These people do not rush to Beijing or Shanghai, and anyway, they are not welcome; they will never become Chinese and be part of Chinese society. China is de facto isolated from the rest of the intellectual world and has to rely only on the development of its domestic intelligence. This can be done, but it could also be hard.
China’s difficulty is not only that Chinese is not an international language, but many Chinese intellectuals and decision-makers are not conversant in English; therefore, they cannot directly talk and listen to important foreigners. They are cut off from the international conversation and isolated. China is not at the moment addressing this issue.
China is also cut off from a fluid international capital market and finance. Its currency is not fully convertible, and its domestic debt is enormous yet hard to account for. This makes it possible for China to expand its economic footprint abroad only if the dominant power in finance, the United States, is willing to give credit to China.
When the United States becomes less willing or refuses to give credit to China, China’s expansion abroad has to rely basically on a system of what could be named modern barter. China provides industrial goods and services, and in return, gets raw material, energy, and whatever is needed. This system is extremely cumbersome, hard to manage, and easy to be hijacked one way or another.
Moreover, to support American finance, the United States also controls all sea lanes; therefore, it ensures trade worldwide. China doesn’t, and without American guarantees, it is subject to all kinds of interference in theory.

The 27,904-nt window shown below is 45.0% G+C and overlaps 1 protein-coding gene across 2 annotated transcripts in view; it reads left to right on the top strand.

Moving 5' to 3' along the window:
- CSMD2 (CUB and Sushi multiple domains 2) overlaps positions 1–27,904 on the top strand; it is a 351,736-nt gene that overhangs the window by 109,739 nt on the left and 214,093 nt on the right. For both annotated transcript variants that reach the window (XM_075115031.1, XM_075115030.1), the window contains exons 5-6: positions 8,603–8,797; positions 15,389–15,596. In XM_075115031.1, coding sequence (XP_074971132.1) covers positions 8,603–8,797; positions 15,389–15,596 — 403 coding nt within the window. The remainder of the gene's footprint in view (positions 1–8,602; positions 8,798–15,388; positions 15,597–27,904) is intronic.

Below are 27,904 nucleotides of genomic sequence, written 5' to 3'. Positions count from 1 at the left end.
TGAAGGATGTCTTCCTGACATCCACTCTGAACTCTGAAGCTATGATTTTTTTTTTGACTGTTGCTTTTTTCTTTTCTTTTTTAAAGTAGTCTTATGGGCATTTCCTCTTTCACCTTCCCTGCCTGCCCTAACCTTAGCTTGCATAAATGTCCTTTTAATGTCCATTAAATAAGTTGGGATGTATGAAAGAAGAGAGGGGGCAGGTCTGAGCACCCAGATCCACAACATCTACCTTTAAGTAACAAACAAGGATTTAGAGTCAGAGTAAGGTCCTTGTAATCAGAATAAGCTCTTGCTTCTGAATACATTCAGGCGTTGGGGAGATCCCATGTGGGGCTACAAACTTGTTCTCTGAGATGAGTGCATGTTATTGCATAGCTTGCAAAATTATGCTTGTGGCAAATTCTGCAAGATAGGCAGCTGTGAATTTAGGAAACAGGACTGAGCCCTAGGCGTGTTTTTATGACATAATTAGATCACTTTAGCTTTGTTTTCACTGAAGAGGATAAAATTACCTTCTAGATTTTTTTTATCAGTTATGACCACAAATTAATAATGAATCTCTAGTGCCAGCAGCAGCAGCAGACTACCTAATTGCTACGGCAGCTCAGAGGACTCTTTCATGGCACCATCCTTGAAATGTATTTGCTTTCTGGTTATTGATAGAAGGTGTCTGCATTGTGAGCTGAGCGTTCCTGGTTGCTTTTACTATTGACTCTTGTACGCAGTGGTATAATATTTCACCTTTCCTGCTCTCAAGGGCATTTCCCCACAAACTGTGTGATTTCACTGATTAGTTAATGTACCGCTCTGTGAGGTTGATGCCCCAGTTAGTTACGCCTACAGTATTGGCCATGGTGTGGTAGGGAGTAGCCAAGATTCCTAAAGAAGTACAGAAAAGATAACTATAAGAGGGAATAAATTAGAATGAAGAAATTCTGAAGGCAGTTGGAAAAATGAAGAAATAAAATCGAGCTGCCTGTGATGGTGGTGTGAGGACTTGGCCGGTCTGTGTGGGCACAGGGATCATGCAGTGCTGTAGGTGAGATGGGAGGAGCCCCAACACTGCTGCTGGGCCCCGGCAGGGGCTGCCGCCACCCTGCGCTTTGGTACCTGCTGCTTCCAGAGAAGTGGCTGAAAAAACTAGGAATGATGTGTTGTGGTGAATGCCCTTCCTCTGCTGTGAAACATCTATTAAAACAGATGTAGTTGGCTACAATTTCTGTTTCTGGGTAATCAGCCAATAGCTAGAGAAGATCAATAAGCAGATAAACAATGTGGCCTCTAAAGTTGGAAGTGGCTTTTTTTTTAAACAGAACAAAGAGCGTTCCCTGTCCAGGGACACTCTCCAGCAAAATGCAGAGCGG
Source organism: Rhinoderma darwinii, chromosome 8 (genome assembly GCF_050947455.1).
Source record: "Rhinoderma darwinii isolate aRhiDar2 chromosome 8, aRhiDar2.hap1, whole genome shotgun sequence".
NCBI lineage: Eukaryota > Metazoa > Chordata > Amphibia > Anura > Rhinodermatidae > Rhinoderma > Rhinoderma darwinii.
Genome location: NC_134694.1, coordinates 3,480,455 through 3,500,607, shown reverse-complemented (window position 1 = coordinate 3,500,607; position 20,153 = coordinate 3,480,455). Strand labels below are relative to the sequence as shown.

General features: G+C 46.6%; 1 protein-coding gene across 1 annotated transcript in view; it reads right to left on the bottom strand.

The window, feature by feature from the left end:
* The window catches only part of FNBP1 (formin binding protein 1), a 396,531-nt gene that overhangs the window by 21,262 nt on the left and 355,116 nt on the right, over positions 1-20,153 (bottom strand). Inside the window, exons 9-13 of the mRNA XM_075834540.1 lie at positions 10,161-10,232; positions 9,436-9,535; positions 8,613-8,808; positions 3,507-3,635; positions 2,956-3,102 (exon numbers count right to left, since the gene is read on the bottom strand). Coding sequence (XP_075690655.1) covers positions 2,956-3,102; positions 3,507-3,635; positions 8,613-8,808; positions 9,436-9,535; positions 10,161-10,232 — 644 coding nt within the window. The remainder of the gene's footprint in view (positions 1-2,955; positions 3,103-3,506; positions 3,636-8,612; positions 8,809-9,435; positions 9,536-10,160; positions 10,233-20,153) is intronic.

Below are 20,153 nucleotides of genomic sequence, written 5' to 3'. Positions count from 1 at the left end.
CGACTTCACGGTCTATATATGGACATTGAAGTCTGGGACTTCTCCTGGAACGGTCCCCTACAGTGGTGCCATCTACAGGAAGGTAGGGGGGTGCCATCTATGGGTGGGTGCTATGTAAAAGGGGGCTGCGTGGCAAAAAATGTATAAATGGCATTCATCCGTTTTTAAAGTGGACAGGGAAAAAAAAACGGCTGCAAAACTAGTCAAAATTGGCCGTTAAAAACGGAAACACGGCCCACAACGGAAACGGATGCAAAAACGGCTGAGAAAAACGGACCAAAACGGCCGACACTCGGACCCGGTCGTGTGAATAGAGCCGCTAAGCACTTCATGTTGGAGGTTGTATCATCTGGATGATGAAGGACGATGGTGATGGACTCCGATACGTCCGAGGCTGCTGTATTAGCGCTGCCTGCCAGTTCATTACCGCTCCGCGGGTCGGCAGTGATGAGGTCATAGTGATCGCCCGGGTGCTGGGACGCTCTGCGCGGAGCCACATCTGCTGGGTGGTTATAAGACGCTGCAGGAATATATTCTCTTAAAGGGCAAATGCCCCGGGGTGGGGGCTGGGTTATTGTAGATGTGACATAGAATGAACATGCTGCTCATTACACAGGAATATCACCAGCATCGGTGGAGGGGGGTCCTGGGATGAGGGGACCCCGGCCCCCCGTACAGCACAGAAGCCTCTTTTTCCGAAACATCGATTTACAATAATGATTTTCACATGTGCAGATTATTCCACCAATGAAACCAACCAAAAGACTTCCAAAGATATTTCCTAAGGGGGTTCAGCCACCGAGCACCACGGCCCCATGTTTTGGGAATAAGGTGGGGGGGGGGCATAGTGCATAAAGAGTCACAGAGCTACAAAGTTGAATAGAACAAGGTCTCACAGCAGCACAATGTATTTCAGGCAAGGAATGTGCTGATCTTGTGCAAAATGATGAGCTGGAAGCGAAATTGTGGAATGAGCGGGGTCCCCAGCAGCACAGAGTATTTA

To make up for that, China tried to develop new railway systems that hinge on China’s continental position and therefore bypass American sea lanes.
Still, these China-centered roads and railways have failed so far to materialize, and in the meantime, the United States has announced bold plans for alternative road and railway systems.
If the United States kicks off its new global network, that the new hyperloop technology could also power, China could be boxed in from the sea and the land.
The third player in the complex balance of peace and war is Russia. Russia has an abundance of an asset, extremely important in times of war and unimportant in times of peace. Russia is very strategic, and possibly it is the best strategist on the planet now.
It has managed to sneak and use every loophole, nook, and opportunity to expand its political footprint and leverage its intelligence and position, vis-à-vis China and the United States.